PHARMACY

W.Va. senators, representative introduce prescription drug abuse bill

BY Alaric DeArment

WASHINGTON — Two Democrats from West Virginia are sponsoring legislation in the House and Senate to combat prescription drug abuse.

Sen. Jay Rockefeller announced that he and Rep. Nick Rahall had introduced the bills, both called the Prescription Drug Abuse Prevention and Treatment Act, due to a dramatic increase in deaths and overdoses from prescription drugs in their state; the two originally introduced the bills in 2011, and Sen. Joe Manchin, D-W.Va., also is cosponsoring the new bill. Rockefeller said West Virginia has one of the highest rates of drug overdose deaths in the country, and 90% of drug-related deaths result from misuse and abuse of prescription drugs, particularly opioid painkillers.

With 22 million people abusing painkillers since 2002, prescription drugs are second only to marijuana among the most widely abused drugs, according to the Substance Abuse and Mental Health Services Administration.

"I’ve reached out to West Virginians — healthcare providers, schools, pharmacists — asking for new ideas on how to reduce prescription drug abuse," Rockefeller said. "This legislation reflects that real, on-the-ground feedback from West Virginia."

The bills include new training requirements for healthcare professionals before they can be licensed to prescribe these drugs; consumer education on the safe use of painkillers and preventing diversion and abuse; basic clinical standards for safe use and dosage of pain drugs; increased federal support for state prescription drug monitoring programs; and comprehensive reporting of opioid-related deaths to help guide solutions.

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PHARMACY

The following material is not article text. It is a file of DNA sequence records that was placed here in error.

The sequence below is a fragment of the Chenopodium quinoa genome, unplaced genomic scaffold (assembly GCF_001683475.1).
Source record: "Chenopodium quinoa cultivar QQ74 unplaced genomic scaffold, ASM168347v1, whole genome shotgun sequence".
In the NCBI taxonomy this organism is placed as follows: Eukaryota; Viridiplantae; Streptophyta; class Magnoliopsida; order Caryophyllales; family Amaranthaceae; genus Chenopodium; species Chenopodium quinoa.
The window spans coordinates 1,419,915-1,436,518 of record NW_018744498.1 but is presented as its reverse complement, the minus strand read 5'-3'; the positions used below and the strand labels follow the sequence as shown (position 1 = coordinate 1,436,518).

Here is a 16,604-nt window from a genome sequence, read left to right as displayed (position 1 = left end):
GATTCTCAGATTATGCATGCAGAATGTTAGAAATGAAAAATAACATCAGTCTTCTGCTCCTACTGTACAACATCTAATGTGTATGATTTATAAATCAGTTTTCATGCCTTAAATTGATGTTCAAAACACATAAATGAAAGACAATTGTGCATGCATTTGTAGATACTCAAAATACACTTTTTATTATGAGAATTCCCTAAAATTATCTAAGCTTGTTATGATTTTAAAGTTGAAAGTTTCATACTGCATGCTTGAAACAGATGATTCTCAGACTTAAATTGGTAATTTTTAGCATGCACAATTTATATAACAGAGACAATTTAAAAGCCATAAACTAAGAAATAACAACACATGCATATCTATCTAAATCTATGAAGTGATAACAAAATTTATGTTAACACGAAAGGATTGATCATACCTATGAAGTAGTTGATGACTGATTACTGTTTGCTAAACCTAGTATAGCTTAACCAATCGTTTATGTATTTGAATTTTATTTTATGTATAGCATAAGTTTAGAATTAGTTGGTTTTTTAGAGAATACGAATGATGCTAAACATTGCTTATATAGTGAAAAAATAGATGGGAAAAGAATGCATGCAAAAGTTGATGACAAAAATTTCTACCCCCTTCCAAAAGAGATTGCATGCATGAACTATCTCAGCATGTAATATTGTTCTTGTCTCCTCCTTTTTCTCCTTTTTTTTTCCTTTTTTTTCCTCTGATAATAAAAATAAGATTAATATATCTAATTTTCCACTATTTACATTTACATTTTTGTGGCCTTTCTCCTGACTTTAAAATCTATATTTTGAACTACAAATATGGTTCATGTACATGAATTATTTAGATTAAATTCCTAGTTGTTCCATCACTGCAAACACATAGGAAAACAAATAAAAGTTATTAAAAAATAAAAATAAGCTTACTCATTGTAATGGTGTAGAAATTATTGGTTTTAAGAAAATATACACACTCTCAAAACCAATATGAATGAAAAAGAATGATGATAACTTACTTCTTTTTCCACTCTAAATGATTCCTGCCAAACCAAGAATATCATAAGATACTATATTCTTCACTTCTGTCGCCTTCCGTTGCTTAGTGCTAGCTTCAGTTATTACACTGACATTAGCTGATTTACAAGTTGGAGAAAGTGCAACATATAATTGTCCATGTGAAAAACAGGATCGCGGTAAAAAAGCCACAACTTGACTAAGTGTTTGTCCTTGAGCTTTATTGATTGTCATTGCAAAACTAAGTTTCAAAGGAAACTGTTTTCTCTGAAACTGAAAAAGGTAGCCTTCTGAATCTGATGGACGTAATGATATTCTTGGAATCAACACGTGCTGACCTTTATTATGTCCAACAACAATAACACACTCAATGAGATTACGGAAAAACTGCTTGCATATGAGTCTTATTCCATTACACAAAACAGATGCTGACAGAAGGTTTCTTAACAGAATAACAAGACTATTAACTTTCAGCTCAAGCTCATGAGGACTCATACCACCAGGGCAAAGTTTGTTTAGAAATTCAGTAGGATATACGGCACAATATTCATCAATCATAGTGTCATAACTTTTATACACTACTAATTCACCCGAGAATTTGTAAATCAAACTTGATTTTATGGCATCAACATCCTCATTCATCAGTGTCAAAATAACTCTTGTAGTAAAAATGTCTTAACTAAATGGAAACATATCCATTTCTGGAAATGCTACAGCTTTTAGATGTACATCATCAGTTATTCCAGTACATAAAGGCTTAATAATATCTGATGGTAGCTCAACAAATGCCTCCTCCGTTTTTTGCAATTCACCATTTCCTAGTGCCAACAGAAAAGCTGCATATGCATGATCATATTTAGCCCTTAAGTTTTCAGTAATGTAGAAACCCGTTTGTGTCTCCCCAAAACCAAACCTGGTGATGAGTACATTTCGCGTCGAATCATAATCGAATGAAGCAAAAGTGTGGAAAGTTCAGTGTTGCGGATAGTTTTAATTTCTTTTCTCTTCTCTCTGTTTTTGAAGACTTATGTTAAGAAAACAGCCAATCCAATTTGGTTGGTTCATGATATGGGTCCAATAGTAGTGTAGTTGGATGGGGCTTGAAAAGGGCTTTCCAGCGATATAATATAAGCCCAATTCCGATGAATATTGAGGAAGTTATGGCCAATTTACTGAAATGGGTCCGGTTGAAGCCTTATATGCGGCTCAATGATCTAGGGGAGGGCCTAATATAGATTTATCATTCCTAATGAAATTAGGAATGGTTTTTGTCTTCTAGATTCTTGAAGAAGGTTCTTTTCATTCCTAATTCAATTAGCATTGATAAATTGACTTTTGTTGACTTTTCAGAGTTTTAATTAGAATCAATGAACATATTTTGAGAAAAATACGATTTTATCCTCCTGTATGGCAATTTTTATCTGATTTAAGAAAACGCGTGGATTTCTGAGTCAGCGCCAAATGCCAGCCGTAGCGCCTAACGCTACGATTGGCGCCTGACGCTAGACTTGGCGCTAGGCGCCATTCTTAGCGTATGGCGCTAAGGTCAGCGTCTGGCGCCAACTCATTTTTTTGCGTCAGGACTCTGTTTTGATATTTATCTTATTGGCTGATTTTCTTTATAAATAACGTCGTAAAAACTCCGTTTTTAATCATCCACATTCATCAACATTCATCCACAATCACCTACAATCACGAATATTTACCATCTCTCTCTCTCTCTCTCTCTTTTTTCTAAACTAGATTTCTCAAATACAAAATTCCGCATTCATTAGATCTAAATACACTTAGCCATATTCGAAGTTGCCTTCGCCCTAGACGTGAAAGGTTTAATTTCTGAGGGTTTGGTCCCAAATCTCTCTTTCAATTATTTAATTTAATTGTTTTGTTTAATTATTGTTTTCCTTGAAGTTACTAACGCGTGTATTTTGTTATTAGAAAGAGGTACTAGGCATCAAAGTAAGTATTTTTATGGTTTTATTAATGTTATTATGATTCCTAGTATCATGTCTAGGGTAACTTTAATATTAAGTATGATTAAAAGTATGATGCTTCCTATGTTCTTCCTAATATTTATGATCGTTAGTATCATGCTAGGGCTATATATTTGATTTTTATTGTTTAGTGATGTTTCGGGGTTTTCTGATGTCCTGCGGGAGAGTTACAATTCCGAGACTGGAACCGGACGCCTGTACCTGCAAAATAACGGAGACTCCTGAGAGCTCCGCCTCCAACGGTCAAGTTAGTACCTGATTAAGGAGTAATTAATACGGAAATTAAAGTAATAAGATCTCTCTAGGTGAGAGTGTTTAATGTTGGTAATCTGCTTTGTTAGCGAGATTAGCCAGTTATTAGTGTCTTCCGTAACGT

FDA approves Teva ADHD drug

BY Alaric DeArment

JERUSALEM — The Food and Drug Administration has approved a generic drug for attention deficit hyperactivity disorder made by Teva Pharmaceutical Industries, the Israeli generic drug maker said.

Teva announced the approval of dextroamphetamine and amphetamine extended-release capsules, a generic version of Shire’s Adderall XR, in the 5 mg, 10 mg, 15 mg, 20 mg, 25 mg and 30 mg strengths. Teva sells a generic version of Adderall XR under a 2006 license and distribution agreement with Shire as part of a settlement of a patent lawsuit that Shire filed against Teva subsidiary Barr Pharmaceuticals. Teva has the right to be supplied the product by Shire until April 2014.

Generic and branded versions of the drug had sales of about $2 billion in 2012, according to IMS Health.


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Reports: Google Flu Trends may have overestimated epidemic

BY Alaric DeArment

NEW YORK — Google seems to have found a nifty niche for itself with Google Flu Trends, which seeks to track the influenza outbreak by monitoring Web searches for flu-related topics, but its accuracy may be in doubt, according to published reports.

Nature reported that a comparison between data from Google Flu Trends and official surveillance data found that the Google tool had overestimated peak flu levels. Nevertheless, according to Nature, the problem is minor, and the Internet services giant will probably be able to fix it.

Traditionally, flu tracking has been the work of agencies like the Centers for Disease Control and Prevention in the United States and France’s Sentinelles network. Nature quoted a French epidemiologist as saying that newer systems for tracking flu depend too much on existing ones.


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